The appropriateness is represented on an ordinal scale that uses integers from 1 to 9 grouped into three categories: 1, 2, or 3 are in the category "usually not appropriate" where the harms of doing the procedure outweigh the benefits; and 7, 8, or 9 are in the category "usually appropriate" where the benefits of doing a procedure outweigh the harms or risks. The middle category, designated "may be appropriate," is represented by 4, 5, or 6 on the scale. The middle category is when the risks and benefits are equivocal or unclear, the dispersion of the individual ratings from the group median rating is too large (i.e., disagreement), the evidence is contradictory or unclear, or there are special circumstances or subpopulations which could influence the risks or benefits that are embedded in the variant.

The ratings assigned by each panel member are presented in a table displaying the frequency distribution of the ratings without identifying which members provided any particular rating. To determine the panel's recommendation, the rating category that contains the median group rating without disagreement is selected. This may be determined after either the first or second rating round. If there is disagreement after the first rating round, a conference call is scheduled to discuss the evidence and, if needed, clarify the variant or procedure description. If there is still disagreement after the second rating round, the recommendation is "may be appropriate."

This modified Delphi method enables each panelist to articulate his or her individual interpretations of the evidence or expert opinion without excessive influence from fellow panelists in a simple, standardized, and economical process. For additional information on the ratings process see the Rating Round Information External Web Site Policy document.

Additional methodology documents, including a more detailed explanation of the complete topic development process and all ACR AC topics can be found on the ACR Web site External Web Site Policy (see also the "Availability of Companion Documents" field).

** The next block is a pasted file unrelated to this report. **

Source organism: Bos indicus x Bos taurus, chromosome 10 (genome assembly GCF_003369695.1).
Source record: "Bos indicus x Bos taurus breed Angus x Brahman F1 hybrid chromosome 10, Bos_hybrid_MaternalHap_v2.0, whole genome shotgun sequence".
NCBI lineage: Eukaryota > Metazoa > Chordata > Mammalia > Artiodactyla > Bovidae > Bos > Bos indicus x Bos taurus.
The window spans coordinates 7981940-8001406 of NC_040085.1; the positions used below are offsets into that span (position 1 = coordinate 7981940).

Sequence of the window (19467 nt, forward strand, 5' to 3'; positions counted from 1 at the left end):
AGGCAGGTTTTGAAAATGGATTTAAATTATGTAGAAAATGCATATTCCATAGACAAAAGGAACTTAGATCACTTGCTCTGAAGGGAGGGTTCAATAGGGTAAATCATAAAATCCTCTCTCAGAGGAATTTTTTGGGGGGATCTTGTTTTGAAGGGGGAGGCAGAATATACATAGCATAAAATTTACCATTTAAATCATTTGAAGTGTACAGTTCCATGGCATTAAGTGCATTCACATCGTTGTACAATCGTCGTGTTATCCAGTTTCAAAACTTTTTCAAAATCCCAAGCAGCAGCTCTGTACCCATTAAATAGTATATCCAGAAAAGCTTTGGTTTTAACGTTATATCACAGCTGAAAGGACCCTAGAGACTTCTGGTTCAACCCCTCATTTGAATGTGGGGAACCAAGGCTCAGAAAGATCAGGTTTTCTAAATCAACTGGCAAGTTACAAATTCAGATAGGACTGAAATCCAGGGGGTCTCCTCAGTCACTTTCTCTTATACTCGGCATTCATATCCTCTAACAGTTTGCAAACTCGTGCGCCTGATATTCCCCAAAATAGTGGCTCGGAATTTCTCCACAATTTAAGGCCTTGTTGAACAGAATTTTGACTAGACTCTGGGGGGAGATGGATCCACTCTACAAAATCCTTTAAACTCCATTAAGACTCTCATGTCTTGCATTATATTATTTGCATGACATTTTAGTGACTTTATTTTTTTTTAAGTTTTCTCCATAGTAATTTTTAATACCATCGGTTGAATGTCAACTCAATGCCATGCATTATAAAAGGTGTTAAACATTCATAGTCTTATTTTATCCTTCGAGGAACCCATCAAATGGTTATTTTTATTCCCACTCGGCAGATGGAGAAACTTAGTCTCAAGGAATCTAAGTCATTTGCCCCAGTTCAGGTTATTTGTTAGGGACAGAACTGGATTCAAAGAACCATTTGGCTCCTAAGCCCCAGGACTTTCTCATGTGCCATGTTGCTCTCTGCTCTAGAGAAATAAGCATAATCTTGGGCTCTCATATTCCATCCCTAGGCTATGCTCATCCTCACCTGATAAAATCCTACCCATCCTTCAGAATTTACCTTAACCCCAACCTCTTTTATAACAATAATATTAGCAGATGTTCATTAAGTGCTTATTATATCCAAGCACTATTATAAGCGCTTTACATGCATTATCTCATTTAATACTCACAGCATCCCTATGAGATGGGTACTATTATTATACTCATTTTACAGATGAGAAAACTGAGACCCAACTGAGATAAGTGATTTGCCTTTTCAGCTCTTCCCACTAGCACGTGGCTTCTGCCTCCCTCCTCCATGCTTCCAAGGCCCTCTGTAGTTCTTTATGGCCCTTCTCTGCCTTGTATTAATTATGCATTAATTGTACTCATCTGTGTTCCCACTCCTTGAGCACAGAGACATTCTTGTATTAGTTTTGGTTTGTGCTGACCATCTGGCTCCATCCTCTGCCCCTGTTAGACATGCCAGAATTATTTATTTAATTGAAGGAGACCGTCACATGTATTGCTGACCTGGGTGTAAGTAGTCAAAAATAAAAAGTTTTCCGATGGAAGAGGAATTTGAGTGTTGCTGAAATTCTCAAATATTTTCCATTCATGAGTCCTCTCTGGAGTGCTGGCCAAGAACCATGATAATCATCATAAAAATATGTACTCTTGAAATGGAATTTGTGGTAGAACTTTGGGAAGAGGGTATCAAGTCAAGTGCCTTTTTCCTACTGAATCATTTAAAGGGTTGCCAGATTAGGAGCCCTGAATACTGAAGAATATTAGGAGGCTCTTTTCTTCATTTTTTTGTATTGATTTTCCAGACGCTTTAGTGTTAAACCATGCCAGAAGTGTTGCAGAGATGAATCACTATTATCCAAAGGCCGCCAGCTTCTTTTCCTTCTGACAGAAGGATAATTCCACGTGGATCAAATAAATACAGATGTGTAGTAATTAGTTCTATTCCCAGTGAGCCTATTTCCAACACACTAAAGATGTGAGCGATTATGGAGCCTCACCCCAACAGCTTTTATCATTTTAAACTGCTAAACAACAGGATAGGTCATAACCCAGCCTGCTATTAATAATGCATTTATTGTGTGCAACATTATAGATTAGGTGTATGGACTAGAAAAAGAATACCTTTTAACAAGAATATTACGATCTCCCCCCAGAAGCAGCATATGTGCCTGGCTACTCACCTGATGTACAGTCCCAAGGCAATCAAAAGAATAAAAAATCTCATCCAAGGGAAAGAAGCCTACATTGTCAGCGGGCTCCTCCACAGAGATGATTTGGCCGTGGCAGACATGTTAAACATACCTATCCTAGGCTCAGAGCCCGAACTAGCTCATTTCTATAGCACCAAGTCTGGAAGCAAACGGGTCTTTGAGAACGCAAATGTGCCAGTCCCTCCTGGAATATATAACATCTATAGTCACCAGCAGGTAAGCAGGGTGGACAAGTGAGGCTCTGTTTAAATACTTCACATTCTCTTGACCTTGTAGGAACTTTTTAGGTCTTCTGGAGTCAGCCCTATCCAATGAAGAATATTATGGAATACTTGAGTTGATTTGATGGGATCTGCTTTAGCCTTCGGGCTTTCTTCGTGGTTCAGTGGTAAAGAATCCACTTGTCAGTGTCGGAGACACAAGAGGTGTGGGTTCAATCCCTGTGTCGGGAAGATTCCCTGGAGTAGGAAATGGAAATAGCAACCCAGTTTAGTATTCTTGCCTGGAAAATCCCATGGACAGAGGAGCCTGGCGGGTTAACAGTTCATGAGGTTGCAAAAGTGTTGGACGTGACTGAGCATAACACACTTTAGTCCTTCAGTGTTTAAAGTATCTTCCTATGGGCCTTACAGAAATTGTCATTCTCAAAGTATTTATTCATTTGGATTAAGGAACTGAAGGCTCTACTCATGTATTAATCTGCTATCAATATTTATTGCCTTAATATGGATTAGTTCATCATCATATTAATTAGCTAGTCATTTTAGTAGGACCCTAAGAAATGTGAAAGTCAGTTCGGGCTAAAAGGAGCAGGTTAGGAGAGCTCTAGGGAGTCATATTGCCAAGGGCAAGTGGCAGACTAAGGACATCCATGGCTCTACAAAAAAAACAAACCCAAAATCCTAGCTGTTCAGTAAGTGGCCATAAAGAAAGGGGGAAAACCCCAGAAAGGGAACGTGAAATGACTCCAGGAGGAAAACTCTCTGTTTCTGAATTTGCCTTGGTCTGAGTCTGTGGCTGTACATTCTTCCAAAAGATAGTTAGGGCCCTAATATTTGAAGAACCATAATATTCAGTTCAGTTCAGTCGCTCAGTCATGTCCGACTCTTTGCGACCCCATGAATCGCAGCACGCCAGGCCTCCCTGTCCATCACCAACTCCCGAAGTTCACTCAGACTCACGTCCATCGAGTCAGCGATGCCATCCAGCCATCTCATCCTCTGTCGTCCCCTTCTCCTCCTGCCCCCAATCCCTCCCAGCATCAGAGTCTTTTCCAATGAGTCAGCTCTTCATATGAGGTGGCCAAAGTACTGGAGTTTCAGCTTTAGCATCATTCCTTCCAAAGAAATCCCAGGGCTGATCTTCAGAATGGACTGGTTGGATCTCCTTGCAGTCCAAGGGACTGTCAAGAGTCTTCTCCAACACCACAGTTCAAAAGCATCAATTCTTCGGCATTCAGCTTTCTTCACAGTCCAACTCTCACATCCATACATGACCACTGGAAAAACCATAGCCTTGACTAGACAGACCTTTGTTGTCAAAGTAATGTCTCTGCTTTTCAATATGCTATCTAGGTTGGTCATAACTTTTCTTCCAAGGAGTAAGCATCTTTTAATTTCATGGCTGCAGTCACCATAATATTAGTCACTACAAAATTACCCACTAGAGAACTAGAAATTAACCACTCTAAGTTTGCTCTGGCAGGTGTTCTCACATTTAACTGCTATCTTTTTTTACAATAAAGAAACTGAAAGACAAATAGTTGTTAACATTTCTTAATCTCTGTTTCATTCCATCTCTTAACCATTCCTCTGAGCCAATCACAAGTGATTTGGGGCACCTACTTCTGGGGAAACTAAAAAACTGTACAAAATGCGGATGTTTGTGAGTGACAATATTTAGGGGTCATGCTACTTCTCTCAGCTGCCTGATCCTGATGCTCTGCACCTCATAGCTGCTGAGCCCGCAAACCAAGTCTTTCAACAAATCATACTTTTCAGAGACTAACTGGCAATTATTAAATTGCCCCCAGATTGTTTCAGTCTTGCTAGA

Rating Scheme for the Strength of the Recommendations

Not applicable

Cost Analysis

Magnetic resonance imaging (MRI) can be a cost-effective staging technique. In a study of patients with Ib cervical cancer, those who underwent MRI as the initial imaging procedure for staging required fewer examinations and procedures compared with those who underwent tests such as barium enema (BE), intravenous urogram, computed tomography (CT) scan, cystogram, and proctoscopy.

Method of Guideline Validation

Internal Peer Review

Description of Method of Guideline Validation

Criteria developed by the Expert Panels are reviewed by the American College of Radiology (ACR) Committee on Appropriateness Criteria (AC).

Type of Evidence Supporting the Recommendations

The recommendations are based on analysis of the current medical evidence literature and the application of the RAND/UCLA appropriateness method and expert panel consensus.

Summary of Evidence

Of the 69 references cited in the ACR Appropriateness Criteria® Pretreatment Planning of Invasive Cancer of the Cervix document, 63 are categorized as diagnostic references including 1 well designed study, 21 good quality studies, and 24 quality studies that may have design limitations. Additionally, 4 references are categorized as therapeutic references including 1 good quality study. There are 20 references that may not be useful as primary evidence. There are 2 references that are meta-analysis studies.

While there are references that report on studies with design limitations, 23 well designed or good quality studies provide good evidence.

Potential Benefits

Imaging plays an essential role in pretreatment evaluation of women with invasive cervical cancer. It is used to assess tumor size and location; to detect involvement of the parametrium, pelvic sidewall and adjacent organs; and to search for lymph node metastases.

Potential Harms

Relative Radiation Level